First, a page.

New type of supernova outshines the rest
Jun 8, 2011 3 comments
A new type of supernova that shines up to 10 times brighter than any previously recorded has been discovered by an international team of astronomers. However, the team has yet to explain the exact mechanism that drives this new type of exploding star, with existing models failing to reproduce the radiation emanating from this new class of violent events.
Supernovae – highly energetic events caused by the explosion of a star – can often shine brighter than an entire galaxy for a brief period of time. To date, three mechanisms have been used to explain the vast amount of associated radiation observed by astronomers during these events. However, a team led by Robert Quimby at the California Institute of Technology in the US has identified a batch of six supernovae with radiation properties that cannot be explained by any of the three mechanisms.
The first cause discounted by Quimby was radioactive decay. During the highly energetic explosion of a supernova the temperature skyrockets. This allows heavy elements, including 56Ni, to be synthesized. Their subsequent radioactive decay produces gamma-rays that slow down the rate at which the supernova fades away. Crucially, the explosions observed by Quimby were too short-lived. "These supernovae faded about three times as quickly as those driven by radioactive decay," he explains.
A second possibility is that surrounding hydrogen-rich material is heated by the energy of the explosion, causing it to radiate light. This hydrogen could have been blown off the stars at an earlier time by stellar winds. However, Quimby could not find any evidence of hydrogen. "No traces were found when we analysed the spectral lines of these supernovae. This meant we were able to rule out an interaction with hydrogen-rich circumstellar material," he says.
The elimination of hydrogen also discounted the third conventional mechanism. In this scenario the hydrogen in the atmosphere of the star is ionized as the explosion tears through it. This fog of ionized hydrogen is opaque to radiation. Over time the hydrogen recombines, the fog clears and the radiation streams outwards. But again, as no hydrogen was observed, this cannot easily explain Quimby's pool of six supernovae.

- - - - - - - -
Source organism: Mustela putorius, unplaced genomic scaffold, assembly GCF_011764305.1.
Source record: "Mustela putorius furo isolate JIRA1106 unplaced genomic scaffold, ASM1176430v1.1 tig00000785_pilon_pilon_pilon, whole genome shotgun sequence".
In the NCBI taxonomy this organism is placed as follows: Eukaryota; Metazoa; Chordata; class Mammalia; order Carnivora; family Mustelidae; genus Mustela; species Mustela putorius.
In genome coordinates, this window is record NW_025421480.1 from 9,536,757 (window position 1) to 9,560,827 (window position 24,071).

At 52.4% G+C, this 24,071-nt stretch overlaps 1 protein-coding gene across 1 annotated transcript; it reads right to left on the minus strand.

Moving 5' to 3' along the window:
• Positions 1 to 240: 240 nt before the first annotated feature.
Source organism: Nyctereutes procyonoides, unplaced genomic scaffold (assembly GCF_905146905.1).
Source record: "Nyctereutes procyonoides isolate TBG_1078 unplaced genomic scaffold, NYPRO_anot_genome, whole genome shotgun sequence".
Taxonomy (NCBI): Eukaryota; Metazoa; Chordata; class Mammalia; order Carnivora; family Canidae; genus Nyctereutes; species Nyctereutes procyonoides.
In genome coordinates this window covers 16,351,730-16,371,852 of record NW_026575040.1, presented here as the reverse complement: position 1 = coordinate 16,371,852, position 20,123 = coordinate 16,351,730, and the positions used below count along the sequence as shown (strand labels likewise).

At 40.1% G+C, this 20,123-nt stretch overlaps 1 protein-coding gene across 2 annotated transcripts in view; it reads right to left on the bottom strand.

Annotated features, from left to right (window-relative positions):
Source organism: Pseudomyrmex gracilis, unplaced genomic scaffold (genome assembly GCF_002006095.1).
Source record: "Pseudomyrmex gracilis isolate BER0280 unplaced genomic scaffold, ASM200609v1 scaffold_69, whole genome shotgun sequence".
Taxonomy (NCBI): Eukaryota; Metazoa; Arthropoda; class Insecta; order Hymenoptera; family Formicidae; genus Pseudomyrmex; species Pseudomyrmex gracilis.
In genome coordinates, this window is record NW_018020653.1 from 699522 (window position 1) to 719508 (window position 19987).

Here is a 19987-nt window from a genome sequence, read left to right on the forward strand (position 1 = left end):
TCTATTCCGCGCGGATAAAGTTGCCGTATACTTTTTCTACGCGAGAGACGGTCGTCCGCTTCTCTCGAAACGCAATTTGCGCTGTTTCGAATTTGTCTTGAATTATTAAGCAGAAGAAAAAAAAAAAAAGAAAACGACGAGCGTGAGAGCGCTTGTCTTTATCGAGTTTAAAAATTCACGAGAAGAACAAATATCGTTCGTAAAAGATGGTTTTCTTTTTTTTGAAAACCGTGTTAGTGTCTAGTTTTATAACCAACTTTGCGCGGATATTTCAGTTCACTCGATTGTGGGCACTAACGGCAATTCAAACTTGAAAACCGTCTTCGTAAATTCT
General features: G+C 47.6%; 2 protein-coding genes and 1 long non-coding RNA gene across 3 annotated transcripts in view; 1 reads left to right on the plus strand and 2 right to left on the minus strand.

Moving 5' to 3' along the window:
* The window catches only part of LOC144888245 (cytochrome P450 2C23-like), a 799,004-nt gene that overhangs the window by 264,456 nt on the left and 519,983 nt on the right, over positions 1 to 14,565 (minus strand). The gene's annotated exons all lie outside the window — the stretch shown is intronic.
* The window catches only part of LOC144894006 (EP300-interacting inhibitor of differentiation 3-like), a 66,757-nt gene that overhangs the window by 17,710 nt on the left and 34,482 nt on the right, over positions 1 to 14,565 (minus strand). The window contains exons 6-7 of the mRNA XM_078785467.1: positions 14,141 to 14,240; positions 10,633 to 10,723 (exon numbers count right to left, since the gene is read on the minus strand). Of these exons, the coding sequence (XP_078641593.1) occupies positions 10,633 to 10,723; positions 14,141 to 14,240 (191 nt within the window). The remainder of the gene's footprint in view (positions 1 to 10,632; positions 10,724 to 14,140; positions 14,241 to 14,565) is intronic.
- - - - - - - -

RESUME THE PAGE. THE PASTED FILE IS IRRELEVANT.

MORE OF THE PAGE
Instead, this latest research puts forward two alternatives that could explain the sextet. The first is a similar process to the heating of hydrogen-rich material surrounding the star. "Some very massive stars, around 100 times more massive that the Sun, could throw off shells of carbon and oxygen instead," Quimby explains. "If a supernova explodes within a shells, it would heat the shell up." As the shells expand and cool, the supernova gradually fades away.
Quimby's second suggestion invokes magnetars. When a massive star dies in a supernova, it can leave behind a superdense, rapidly rotating bundle of neutrons – a neutron star. If this neutron star is highly magnetized, then it is called a magnetar. The interaction of the intense magnetic field with the surrounding ionized material could be behind the mystery supernovae. "The interaction acts as a brake, slowing down the spinning of the magnetar – a process that releases some of its rotational energy into the supernova ejecta," Quimby says. "This could supply an additional source of energy that would make it brighter than a normal supernova."
However, Quimby does not believe he has everything wrapped up just yet. "These ideas are brand new; they didn't exist 10 years ago. We definitely need to do more work to figure this out," he says. Rubina Kotak, a supernova expert at Queen's University, Belfast, who was not involved in the research, also believes it is tricky. "It is really difficult to say what is powering these explosions as we've only seen a handful of them and we don't have complete observations over the whole event," she told physicsworld.com. "We are all waiting for the next one, which hopefully we can catch early enough to monitor all aspects of it."
Meanwhile, Quimby is using the Hubble Space Telescope (HST) to probe the known supernovae further. "I am using the HST to look at their ultraviolet spectra," he explains. "Hopefully, we can get a better idea of what materials are in the ejecta and place better constraints on how the events evolve over time. This could allow us to work out which of our models is applicable."
The research is published in Nature 10.1038/nature10095.
About the author
Colin Stuart is a science writer based in London